The war on corruption is leaving the world worse than we found it.
About a decade ago, the world witnessed a corruption eruption. As democratic winds swept the world, the dirty deals of once unaccountable dictators and bureaucrats came out into the open. During the Cold War, kleptocratic dictatorships often traded their allegiance to one of the two superpowers in exchange for its countenance of their thievery. With the superpower contest over, such corrupt bargains dried up. And, thanks to the information revolution, the slightest hint of corruption at the highest levels quickly became global news.
Once people learned so many politicians had been on the take — often in cahoots with business leaders — it was only natural that there would be a public outcry for a "war on corruption." Countries enacted anti-corruption legislation, corporations adopted stern codes of conduct, and nongovernmental organizations such as Transparency International were launched to "name and shame" countries into action. National watchdog agencies, complete with powerful anti-corruption czars, sprouted everywhere. From Germany to Peru to South Korea, corruption scandals entangled seemingly untouchable former heads of state, and around the world an unprecedented number of top government officials and business executives were ousted or jailed. If you were running for office and challenging a powerful incumbent, you almost certainly ran a "clean-hands campaign," labeling your opponent as a corrupt fixture of the old order. For those in the trenches, the crowning event of the war on corruption was the 2003 U.N. Convention Against Corruption, endorsed by more than 100 countries.
Unfortunately, the reports from the frontlines are not encouraging. "The last 10 years have been deeply disappointing," says Daniel Kaufmann, one of the leading experts on anti-corruption efforts. "Much was done, but not much was accomplished. What we are doing is not working." In fact, it may be hurting. Today, the war on corruption is undermining democracy, helping the wrong leaders get elected, and distracting societies from facing urgent problems.
Corruption has too easily become the universal diagnosis for a nation’s ills. If we could only curtail the culture of graft and greed, we are told, many other intractable problems would easily be solved. Although it is true that corruption can be crippling, putting an end to the bribes, kickbacks, and payoffs will not necessarily solve any of the deeper problems that afflict societies. In fact, this false belief can make it harder, if not impossible, to rally public support for other indispensable efforts. Necessary tax reforms, for example, become impossible to pass when the general assumption is that any new public revenues will inevitably evaporate in corrupt hands.
The corruption obsession also crowds out debate on other crucial problems. A country’s bankrupt educational system, malfunctioning hospitals, or stagnating economy cannot compete with headlines about the latest corruption scandal. These problems may be aggravated by corruption, but they are created by conditions that often have little to do with the behavior of dishonest government officials. Even when such social ills rise to the top of the national agenda, the fight against corruption still tends to inform the public debate. Inevitably, the public’s understanding of what it would take to tackle other national priorities becomes clouded by the corruption obsession.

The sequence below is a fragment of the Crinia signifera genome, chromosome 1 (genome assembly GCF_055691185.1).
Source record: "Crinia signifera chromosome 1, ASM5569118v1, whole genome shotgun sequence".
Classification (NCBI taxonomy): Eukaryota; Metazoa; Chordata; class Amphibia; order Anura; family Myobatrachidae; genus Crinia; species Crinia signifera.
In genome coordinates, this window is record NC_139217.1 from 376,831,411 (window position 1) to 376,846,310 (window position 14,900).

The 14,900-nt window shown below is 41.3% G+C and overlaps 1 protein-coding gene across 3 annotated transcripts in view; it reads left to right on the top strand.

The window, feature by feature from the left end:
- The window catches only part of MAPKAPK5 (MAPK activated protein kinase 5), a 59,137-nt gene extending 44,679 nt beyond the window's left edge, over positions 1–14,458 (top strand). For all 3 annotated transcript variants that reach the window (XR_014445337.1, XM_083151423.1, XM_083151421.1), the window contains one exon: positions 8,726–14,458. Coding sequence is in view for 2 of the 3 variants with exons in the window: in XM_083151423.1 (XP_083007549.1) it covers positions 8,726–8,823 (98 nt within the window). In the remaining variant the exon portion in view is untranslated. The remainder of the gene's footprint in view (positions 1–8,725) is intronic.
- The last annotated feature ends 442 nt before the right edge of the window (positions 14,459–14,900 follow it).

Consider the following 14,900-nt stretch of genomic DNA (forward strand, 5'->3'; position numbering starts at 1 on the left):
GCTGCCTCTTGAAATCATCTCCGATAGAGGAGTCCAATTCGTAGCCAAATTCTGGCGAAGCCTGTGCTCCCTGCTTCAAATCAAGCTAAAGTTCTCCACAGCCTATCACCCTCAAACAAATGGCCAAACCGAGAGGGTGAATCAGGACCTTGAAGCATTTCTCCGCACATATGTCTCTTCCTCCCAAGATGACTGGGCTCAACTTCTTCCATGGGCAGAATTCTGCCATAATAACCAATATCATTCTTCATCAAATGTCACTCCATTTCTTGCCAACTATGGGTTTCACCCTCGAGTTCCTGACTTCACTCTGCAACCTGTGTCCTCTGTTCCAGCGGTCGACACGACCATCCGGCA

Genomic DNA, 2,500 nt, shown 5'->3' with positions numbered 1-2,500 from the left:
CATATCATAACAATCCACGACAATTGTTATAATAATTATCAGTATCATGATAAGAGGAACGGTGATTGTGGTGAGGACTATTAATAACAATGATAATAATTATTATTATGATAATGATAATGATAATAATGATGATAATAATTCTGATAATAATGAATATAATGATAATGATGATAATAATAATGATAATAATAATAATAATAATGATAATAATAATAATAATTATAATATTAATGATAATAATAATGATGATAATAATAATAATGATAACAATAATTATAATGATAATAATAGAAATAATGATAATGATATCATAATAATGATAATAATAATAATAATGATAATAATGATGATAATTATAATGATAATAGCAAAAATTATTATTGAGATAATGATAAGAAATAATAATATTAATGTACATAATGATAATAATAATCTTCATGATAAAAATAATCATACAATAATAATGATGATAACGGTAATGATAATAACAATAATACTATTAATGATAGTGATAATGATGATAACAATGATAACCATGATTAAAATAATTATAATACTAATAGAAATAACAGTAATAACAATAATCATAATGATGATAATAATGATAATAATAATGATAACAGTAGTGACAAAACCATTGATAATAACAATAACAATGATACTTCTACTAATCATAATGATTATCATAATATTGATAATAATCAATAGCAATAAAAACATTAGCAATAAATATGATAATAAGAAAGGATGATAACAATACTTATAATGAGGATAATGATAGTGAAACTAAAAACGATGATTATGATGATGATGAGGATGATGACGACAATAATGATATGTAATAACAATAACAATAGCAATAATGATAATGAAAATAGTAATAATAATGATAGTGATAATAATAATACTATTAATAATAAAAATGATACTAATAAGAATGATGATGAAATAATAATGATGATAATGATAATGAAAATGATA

But perhaps the worst collateral damage caused by this fixation is the political instability it can create. Electorates already have many good reasons to be disappointed with their elected officials. The corruption curse feeds people’s unrealistic expectations about what is required to improve their standards of living and set a country on a more prosperous path.
Popular impatience, exacerbated by the belief that nearly everyone at the top is lining their pockets, unreasonably shortens the time governments have to produce results. Since 1990, 11 Latin American heads of state were impeached or forced to resign before the end of their terms. In each case, corruption was a factor. Although justified in a few instances, in others the country’s lack of progress was widely interpreted as just another manifestation of corruption. It fed the fiction that if voters could simply get rid of the current crop of venal officials and find an honest leader, progress would ensue. Italy’s Silvio Berlusconi, Venezuela’s Hugo Chavez, and Russia’s Vladimir Putin all came to power, in part, because of public disgust for the corruption that preceded them. Yet all three countries remain corrupt and are waiting for their promised progress.
There is no doubt that corruption is a scourge. But there is also no doubt that many countries crippled by corruption are not sinking. Hungary, Italy, and Poland are just a few examples of countries where prosperity has coexisted with significant levels of corruption. China, India, and Thailand are not only not sinking, they are prospering despite widespread corruption.
Of course, it would be vastly superior for all these places to have an honest and independent judiciary, respect for the rule of law, and a sound educational system. But these are outcomes, not prescriptions. They represent hard-won progress from sustained efforts at all levels of society, typically over generations. Simply telling these countries to shake off the shackles of corruption — as foreign investors, politicians, leaders of multilateral institutions, and well-known journalists so often do — is worse than no advice at all. We should be encouraged by the fact that so many forces are aligned together in the fight against corruption. But before we engage the enemy, we should take the equivalent of the Hippocratic oath, and promise to first do no harm.